Yassiada Conference

imageJustin Leidwanger reminded me of this conference that he helped organize:

Tradition and Transition: Maritime Studies in the Wake of the Byzantine Shipwreck at Yassıada, Turkey. A symposium honoring Drs. George F. Bass and Frederick van Doorninck. Nov. 2-3-4, 2007 in College Station, Texas. This intriguing conference coordinated by MPMMG member Justin Leidwanger as well as Deborah Carlson and Sarah Kampbell will feature many of the mainstays of research on Byzantine amphoras and maritime archaeology.

Scott Moore is contributing a paper that I am sure will include PKAP data:Trade in the Eastern Mediterranean in the Early Middle Ages

The 7th century A.D. Yassiada shipwreck produced a spectacular group of 900 amphoras aboard a relatively well-preserved ship.  The ships cargo has helped establish the ceramic chronology for amphoras as well as remind us of the Late Roman Empire’s continued ability to marshal economic resources even during the early years of the 7th century.  In fact, it is likely that the material found aboard the ship was destined to provision Roman forced fighting the Persians.  Moreover, inscriptions on the amphoras provide some indication that the church was responsible for collecting the material in the amphoras, low quality wine produced most likely on the west coast of Asia Minor.  Thus, it reinforces the evidence from elsewhere that the church contributed in a very significant way to the economy and commerce of the period.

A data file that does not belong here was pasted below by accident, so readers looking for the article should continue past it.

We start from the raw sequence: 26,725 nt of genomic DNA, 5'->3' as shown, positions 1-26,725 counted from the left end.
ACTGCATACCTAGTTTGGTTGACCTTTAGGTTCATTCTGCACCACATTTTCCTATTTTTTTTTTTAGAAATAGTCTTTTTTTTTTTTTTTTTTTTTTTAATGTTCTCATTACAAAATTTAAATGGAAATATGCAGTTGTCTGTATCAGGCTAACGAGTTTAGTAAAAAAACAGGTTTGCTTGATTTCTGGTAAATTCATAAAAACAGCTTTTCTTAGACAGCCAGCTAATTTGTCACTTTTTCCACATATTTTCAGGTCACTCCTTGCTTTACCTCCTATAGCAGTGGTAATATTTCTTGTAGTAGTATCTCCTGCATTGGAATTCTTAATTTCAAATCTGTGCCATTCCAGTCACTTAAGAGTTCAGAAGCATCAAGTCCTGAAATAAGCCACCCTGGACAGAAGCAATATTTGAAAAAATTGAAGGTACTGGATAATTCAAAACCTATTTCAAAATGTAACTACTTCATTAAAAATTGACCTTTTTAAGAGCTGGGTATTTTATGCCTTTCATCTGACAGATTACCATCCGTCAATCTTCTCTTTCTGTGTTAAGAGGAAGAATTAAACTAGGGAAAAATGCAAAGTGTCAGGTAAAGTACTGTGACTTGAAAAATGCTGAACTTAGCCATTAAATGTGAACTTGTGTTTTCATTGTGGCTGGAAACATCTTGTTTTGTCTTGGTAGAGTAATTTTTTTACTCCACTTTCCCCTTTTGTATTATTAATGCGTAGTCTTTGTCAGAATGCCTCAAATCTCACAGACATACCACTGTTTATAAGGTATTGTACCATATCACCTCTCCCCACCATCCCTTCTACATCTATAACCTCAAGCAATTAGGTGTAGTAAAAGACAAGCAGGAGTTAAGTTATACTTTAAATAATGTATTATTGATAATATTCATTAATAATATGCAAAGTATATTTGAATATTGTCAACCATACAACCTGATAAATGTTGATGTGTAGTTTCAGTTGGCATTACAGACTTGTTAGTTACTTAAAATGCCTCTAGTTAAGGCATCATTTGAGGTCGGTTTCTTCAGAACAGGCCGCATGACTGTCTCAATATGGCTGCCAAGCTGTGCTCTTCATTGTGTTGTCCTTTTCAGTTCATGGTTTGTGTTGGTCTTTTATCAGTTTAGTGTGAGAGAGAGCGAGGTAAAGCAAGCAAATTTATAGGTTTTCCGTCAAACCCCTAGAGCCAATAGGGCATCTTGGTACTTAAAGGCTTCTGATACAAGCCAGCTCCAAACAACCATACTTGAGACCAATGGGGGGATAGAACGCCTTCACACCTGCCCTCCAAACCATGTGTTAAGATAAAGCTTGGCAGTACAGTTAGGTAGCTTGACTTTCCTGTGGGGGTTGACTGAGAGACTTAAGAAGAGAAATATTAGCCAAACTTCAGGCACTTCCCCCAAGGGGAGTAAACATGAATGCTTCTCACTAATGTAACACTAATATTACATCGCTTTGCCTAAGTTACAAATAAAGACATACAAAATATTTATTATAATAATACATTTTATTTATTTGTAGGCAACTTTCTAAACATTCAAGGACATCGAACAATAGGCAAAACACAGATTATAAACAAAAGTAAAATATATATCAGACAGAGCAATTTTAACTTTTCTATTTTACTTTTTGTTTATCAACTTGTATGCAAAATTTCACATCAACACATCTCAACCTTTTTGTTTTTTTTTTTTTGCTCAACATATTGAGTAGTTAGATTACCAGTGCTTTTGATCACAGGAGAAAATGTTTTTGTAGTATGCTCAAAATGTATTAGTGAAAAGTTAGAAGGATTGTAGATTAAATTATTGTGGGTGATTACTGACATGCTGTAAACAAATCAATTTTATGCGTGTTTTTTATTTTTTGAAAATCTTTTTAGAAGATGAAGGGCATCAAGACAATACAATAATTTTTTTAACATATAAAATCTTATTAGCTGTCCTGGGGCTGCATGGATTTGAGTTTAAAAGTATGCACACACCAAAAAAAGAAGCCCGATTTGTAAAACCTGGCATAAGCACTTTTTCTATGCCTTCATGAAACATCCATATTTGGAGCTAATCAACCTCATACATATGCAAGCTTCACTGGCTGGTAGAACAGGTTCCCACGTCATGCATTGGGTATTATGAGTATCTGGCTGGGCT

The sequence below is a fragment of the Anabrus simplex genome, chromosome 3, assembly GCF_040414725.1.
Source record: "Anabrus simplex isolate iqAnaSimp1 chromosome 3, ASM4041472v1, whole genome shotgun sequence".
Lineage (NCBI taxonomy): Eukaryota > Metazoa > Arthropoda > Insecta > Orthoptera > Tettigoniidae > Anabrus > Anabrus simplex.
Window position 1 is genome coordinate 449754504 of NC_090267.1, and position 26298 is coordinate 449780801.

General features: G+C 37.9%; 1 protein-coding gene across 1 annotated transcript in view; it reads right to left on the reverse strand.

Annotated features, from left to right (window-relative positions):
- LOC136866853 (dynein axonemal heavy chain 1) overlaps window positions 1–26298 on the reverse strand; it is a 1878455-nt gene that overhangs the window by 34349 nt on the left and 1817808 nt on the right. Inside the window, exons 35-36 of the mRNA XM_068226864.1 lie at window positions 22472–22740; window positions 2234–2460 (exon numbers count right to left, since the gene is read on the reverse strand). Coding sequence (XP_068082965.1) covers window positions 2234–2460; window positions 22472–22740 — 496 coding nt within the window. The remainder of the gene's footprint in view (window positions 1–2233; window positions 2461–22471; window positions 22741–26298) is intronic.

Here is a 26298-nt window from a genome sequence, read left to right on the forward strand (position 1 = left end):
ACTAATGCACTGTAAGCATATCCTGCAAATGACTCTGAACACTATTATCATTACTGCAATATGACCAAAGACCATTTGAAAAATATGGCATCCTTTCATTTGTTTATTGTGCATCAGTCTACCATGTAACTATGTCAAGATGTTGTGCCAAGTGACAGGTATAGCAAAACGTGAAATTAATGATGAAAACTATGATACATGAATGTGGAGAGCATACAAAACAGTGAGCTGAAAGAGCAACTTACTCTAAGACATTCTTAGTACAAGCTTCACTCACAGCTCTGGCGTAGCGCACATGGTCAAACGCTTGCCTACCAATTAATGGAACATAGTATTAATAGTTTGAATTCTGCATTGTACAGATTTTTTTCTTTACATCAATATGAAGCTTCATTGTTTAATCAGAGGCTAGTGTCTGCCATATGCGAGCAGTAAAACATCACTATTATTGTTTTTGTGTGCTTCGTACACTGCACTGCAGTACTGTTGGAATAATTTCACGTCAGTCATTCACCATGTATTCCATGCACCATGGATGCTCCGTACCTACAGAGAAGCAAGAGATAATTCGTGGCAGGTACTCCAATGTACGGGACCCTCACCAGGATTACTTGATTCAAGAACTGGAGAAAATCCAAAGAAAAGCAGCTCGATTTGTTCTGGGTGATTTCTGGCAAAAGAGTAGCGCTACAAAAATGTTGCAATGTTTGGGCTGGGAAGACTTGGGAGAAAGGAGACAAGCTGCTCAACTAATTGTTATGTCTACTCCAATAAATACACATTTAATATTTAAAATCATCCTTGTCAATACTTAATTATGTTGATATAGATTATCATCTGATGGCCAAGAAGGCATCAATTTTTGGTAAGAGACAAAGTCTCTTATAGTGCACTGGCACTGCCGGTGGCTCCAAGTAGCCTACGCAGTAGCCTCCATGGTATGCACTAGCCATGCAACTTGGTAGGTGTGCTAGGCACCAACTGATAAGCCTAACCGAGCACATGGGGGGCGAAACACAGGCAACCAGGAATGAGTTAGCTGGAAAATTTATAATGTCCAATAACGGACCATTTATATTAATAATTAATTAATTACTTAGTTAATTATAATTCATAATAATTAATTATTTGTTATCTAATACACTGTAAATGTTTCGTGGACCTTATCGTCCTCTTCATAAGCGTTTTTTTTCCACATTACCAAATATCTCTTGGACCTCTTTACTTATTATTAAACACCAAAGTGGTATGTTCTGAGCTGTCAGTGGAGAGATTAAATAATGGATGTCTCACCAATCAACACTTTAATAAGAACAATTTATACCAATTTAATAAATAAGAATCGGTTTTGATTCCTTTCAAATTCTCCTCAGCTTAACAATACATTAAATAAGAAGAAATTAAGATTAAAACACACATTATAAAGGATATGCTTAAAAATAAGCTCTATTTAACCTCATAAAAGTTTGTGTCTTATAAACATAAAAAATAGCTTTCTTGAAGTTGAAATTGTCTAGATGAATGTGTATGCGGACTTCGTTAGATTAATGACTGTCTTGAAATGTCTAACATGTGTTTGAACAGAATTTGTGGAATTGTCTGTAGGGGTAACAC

The Yassiada evidence might shed some light on the presence of an olive press crusher stone and press weight at Pyla-Koutsopetria, perhaps indicating that the church there had invested the capital for agricultural processing installations which would serve the local producers of olives.

I will be away visiting the students on the American Schools Regular Program for the rest of the week, but will certainly report back once I have returned.  

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